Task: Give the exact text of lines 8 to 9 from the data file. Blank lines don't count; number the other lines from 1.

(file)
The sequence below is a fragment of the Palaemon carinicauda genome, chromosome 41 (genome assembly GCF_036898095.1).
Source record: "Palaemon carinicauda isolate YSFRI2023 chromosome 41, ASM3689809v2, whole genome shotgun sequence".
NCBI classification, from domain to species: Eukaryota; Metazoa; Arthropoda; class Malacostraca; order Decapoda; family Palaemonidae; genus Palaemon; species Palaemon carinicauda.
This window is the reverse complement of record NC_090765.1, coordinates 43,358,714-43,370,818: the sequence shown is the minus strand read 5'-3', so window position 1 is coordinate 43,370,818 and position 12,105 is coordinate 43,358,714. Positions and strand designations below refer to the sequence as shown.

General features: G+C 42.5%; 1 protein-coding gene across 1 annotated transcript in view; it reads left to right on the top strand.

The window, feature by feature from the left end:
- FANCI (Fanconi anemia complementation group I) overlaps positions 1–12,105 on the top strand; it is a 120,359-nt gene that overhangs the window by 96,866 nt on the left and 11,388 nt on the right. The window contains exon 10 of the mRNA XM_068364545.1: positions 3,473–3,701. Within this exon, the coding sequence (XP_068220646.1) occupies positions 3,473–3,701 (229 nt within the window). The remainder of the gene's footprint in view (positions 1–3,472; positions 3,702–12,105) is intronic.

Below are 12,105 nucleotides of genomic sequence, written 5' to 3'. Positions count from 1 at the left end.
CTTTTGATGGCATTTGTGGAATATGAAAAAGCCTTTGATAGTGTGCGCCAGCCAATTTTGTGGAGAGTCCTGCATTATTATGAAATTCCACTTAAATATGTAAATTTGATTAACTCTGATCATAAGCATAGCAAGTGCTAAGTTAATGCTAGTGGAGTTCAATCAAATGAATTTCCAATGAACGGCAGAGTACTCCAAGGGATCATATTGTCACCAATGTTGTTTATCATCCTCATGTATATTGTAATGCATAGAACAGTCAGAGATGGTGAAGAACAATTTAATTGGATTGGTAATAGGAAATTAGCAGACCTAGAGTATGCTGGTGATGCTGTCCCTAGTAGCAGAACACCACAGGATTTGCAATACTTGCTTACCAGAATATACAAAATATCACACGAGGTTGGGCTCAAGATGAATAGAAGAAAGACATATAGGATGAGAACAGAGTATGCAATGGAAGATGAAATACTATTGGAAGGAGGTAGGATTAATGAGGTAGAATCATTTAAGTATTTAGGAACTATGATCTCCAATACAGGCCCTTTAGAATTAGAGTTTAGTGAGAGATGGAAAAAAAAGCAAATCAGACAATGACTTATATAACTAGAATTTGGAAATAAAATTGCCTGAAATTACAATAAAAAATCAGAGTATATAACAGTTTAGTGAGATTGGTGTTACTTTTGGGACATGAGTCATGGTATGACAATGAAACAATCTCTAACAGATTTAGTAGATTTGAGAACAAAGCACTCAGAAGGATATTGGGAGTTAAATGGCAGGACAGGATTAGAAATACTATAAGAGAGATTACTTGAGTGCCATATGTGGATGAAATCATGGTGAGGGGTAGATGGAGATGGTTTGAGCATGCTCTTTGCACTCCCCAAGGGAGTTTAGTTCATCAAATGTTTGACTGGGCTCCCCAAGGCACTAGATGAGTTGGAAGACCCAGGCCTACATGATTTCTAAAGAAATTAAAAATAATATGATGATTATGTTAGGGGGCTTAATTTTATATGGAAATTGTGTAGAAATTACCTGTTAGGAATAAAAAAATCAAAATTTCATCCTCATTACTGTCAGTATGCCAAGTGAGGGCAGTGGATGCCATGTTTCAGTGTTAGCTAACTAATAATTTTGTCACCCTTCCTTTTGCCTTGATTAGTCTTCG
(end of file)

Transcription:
Below are 12,105 nucleotides of genomic sequence, written 5' to 3'. Positions count from 1 at the left end.
CTTTTGATGGCATTTGTGGAATATGAAAAAGCCTTTGATAGTGTGCGCCAGCCAATTTTGTGGAGAGTCCTGCATTATTATGAAATTCCACTTAAATATGTAAATTTGATTAACTCTGATCATAAGCATAGCAAGTGCTAAGTTAATGCTAGTGGAGTTCAATCAAATGAATTTCCAATGAACGGCAGAGTACTCCAAGGGATCATATTGTCACCAATGTTGTTTATCATCCTCATGTATATTGTAATGCATAGAACAGTCAGAGATGGTGAAGAACAATTTAATTGGATTGGTAATAGGAAATTAGCAGACCTAGAGTATGCTGGTGATGCTGTCCCTAGTAGCAGAACACCACAGGATTTGCAATACTTGCTTACCAGAATATACAAAATATCACACGAGGTTGGGCTCAAGATGAATAGAAGAAAGACATATAGGATGAGAACAGAGTATGCAATGGAAGATGAAATACTATTGGAAGGAGGTAGGATTAATGAGGTAGAATCATTTAAGTATTTAGGAACTATGATCTCCAATACAGGCCCTTTAGAATTAGAGTTTAGTGAGAGATGGAAAAAAAAGCAAATCAGACAATGACTTATATAACTAGAATTTGGAAATAAAATTGCCTGAAATTACAATAAAAAATCAGAGTATATAACAGTTTAGTGAGATTGGTGTTACTTTTGGGACATGAGTCATGGTATGACAATGAAACAATCTCTAACAGATTTAGTAGATTTGAGAACAAAGCACTCAGAAGGATATTGGGAGTTAAATGGCAGGACAGGATTAGAAATACTATAAGAGAGATTACTTGAGTGCCATATGTGGATGAAATCATGGTGAGGGGTAGATGGAGATGGTTTGAGCATGCTCTTTGCACTCCCCAAGGGAGTTTAGTTCATCAAATGTTTGACTGGGCTCCCCAAGGCACTAGATGAGTTGGAAGACCCAGGCCTACATGATTTCTAAAGAAATTAAAAATAATATGATGATTATGTTAGGGGGCTTAATTTTATATGGAAATTGTGTAGAAATTACCTGTTAGGAATAAAAAAATCAAAATTTCATCCTCATTACTGTCAGTATGCCAAGTGAGGGCAGTGGATGCCATGTTTCAGTGTTAGCTAACTAATAATTTTGTCACCCTTCCTTTTGCCTTGATTAGTCTTCG